Category Archives: Artists

Royal Doulton’s very own Darby and Joan

We are all no doubt familiar with the archetypical image of an old couple living out their time together quite contentedly and of course that is where the label ‘Darby and Joan’ originates.

Royal Doulton’s great modeller Leslie Harradine will certainly have been familiar with the many paintings and images of this famous pair including this image….

…with its stark similarities to his figures. As you can see both Harradine’s figures and the figures in the painting are dressed in 18C dress and it is from this time that the saying was in common use.

Darby HN 1427 and Joan HN 1422, both dates 1930.

This charming pair were introduced in 1930 and withdrawn at some point during WWII, before being reintroduced with a band of their most popular figures with a new HN number and paired down detail in the modelling. The latter were in production from 1949-59.

Royal Doulton’s Pierette

An early colourway of Pierette

The 1920s and 1930s were the age of the Pierrot. In 1923 Gertrude Lawrence sang Parisian Pierrot in Noël Coward’s revue ‘London Calling’, during the same era JB Priestly wrote a popular book about a Pierrot concert party called The Good Companions with the late Sir John Gielgud as the romantic Lead and there was even a Pierrot themed variety show which ran for 500 performances between 1921-1926.

Yet, it wasn’t just on stage that this phenomenon could be seen. During this time advertising was littered with Pierrots extolling the virtues of particular brands including Tom Smith’s crackers and even Kiwi Boot Polish, which even today is a brand we may be familiar with.

Royal Doulton naturally cottoned on to this trend and their then leading modeller, Leslie Harradine, certainly had his finger on the pulse of this popular trend with his wonderful study Pierette.

HN 731, 642, 643, 644 and 721.

Originally introduced as an 18cm Figure (model 445) and available in no less than eight different colourways, she was later introduced in a larger size in earthenware as HN 1391 (1930) and again later as HN 1749 (1936) and measuring 23cm. There is a lesser known third version of Pierette, this time in miniature. Never officially produced as part of the HN or M collections, she occasionally turns up to delight collectors. A most unusual flambé version of the miniature Pierrette has also been found.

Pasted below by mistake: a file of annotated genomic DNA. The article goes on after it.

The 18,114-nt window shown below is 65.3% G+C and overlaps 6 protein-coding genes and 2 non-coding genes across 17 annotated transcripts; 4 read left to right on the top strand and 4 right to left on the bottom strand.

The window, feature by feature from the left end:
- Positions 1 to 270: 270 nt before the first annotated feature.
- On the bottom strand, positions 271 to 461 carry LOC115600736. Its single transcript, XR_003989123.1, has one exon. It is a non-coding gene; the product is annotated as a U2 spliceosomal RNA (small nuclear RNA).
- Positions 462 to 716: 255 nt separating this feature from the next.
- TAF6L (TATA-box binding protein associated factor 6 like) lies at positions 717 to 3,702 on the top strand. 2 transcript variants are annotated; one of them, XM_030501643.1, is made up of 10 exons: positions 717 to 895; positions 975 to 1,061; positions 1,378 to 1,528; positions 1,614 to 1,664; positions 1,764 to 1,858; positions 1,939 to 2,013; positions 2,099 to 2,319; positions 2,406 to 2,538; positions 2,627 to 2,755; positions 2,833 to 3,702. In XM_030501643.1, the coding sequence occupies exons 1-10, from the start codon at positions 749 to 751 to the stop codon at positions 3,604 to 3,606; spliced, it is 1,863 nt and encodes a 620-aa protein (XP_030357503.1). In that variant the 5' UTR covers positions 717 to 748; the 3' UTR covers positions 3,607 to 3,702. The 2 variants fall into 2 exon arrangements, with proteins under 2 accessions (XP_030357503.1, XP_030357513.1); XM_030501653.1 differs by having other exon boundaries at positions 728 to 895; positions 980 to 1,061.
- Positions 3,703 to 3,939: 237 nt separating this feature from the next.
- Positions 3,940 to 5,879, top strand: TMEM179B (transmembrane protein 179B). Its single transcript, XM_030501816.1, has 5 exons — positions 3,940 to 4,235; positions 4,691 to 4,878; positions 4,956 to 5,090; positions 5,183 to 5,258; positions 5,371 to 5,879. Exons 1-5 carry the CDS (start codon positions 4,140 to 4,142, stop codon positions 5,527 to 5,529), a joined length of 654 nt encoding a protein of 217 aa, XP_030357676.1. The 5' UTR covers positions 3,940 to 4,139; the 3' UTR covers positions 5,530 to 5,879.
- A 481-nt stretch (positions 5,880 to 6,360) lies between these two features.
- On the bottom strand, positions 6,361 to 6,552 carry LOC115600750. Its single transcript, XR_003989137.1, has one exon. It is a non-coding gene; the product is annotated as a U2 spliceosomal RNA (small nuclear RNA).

Versions 1 and 3 HN 644 and 1391

As with all Royal Doulton figures the shorter the production run, the more sought after the figure today. Although HN 644 eventually turns up the other colourways and sizes of her are more difficult to find.

HN 1391 and 1749

Happy hunting!

For those interested in the origins of Royal Doulton figures I can recommend Reflections by Jocelyn Lukins and Christopher Evans.

Doulton’s Lactolian Wares

Produced briefly around the turn of the 20C, Lactolian wares were proof if any were needed that the Doulton band of artists could equal the work by the great Sèvres and Minton works and is in fact Doulton’s own version of the two aforementioned firms exquisite pâte-sur-pâte ware.

A beautiful Lactolian vase we saw recently at the National Gallery of Melbourne with members of the DCC.

This particular ware uses the same Parian body that John Slater (the original art directed at Burslem) had developed for Noke’s Vellum wares.

An exhibition quality trumpet vase in Lactolian.

Interestingly Lambeth collectors will tell us that they had previously also perfected this technique and among several key artists was one Florence Barlow who used this method extensively in her work. Examples of Doulton’s Lambeth pâte-sur-pâte were shown at the 1878 Paris Exhibition.

The production run of Lactolian ware was brief and thus today it is fiercely sought by collectors. The last piece I recall seeing was this vase at Bonhams in London a few years ago and it sold for a four figure sum despite its diminutive size.

The incredibly short production run was due in no small part to the production cost. Desmond Eyles in Doulton Burslem Wares describes how one medium size vase could sometimes cost £100-£200 and could take nearly a month to complete.

The base of a saucer with the Lactolian name, although that was not always used on every item produced.

Among the small group of artists linked to this ware other than Slater himself, was perhaps naturally Robert Allen who no doubt was responsible for the designs used. It will be of no surprise to also see the name William Skinner, master gilder at Burslem at this time.